History of the Peloponnesian War

Thucydides

Thucydides. The Peloponnesian War. London, J. M. Dent; New York, E. P. Dutton. 1910.

However while they were still in the plain, and had not yet entered the Paralian land, he had prepared an armament of a hundred ships for Peloponnese, and when all was ready put out to sea.

On board the ships he took four thousand Athenian heavy infantry, and three hundred cavalry in horse transports, then for the first time made out of old galleys; fifty Chian and Lesbian vessels also joining in the expedition.

When this Athenian armament put out to sea, they left the Peloponnesians in Attica in the Paralian region.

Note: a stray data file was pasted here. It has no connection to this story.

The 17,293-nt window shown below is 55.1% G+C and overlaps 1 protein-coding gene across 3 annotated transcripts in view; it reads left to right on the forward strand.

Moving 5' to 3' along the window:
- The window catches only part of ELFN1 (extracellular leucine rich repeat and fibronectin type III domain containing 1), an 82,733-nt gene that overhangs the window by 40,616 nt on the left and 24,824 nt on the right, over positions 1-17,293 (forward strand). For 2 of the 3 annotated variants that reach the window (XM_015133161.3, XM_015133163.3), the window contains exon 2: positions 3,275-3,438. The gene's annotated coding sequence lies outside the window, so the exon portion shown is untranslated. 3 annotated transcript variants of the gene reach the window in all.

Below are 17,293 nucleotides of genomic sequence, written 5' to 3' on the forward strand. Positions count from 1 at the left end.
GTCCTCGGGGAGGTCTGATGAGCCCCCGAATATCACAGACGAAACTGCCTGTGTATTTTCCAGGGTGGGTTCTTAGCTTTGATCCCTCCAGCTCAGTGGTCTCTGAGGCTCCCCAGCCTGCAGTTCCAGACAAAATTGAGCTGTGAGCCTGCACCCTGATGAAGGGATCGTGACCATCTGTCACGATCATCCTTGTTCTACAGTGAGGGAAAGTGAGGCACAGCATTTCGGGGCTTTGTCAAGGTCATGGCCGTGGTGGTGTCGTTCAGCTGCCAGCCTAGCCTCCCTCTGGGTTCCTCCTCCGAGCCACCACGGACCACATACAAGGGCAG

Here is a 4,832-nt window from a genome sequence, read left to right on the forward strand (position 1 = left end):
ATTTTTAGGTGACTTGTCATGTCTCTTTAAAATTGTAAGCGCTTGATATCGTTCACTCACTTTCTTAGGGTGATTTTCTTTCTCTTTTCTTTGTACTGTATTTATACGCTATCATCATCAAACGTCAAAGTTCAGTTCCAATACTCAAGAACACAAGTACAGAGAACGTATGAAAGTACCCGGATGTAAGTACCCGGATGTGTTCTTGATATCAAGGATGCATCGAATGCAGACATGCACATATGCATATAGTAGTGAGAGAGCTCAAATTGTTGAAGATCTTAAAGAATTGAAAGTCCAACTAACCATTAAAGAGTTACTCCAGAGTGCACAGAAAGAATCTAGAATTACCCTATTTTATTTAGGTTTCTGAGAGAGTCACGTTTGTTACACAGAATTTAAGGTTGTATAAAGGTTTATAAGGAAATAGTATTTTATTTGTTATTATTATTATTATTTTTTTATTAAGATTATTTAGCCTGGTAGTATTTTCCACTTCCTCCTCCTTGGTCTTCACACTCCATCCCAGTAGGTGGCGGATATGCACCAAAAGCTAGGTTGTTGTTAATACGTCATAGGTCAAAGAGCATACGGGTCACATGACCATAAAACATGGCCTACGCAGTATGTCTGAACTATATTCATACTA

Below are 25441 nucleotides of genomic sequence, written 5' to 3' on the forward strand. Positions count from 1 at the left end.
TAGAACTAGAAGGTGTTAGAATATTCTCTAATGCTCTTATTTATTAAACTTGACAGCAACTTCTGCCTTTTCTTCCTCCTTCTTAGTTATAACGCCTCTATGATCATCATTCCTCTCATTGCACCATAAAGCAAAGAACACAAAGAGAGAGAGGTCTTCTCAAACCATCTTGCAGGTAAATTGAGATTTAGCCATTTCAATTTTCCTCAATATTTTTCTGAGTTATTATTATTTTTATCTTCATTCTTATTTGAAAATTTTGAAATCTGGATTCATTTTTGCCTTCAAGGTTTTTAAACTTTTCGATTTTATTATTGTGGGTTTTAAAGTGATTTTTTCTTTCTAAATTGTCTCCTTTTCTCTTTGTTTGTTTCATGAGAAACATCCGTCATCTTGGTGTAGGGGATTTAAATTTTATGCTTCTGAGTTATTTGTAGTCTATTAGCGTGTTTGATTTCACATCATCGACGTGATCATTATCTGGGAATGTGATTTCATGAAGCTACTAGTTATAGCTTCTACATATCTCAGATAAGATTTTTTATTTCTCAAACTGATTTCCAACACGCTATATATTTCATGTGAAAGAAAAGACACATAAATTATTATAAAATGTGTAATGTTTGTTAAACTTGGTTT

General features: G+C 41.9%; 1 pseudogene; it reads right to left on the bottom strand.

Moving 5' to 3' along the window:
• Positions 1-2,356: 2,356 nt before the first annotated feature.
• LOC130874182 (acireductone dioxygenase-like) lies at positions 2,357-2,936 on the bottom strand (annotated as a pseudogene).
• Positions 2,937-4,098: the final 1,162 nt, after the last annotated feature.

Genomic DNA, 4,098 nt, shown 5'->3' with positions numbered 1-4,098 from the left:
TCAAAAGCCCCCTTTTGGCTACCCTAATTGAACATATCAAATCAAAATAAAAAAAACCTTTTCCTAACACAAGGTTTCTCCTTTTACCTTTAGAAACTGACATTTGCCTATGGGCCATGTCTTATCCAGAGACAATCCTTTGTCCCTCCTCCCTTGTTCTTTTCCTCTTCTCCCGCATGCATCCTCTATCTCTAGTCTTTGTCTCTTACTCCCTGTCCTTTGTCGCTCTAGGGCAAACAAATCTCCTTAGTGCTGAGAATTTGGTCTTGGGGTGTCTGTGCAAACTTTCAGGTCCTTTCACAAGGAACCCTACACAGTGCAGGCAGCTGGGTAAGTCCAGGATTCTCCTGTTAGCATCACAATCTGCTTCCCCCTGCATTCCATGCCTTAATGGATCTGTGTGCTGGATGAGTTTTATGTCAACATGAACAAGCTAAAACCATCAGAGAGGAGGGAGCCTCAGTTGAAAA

Arriving at Epidaurus in Peloponnese they ravaged most of the territory, and even had hopes of taking the town by an assault: in this however they were not successful.

Putting out from Epidaurus, they laid waste the territory of Troezen, Halieis, and Hermione, all towns on the coast of Peloponnese,

and thence sailing to Prasiai, a maritime town in Laconia, ravaged part of its territory, and took and sacked the place itself; after which they returned home, but found the Peloponnesians gone and no longer in Attica.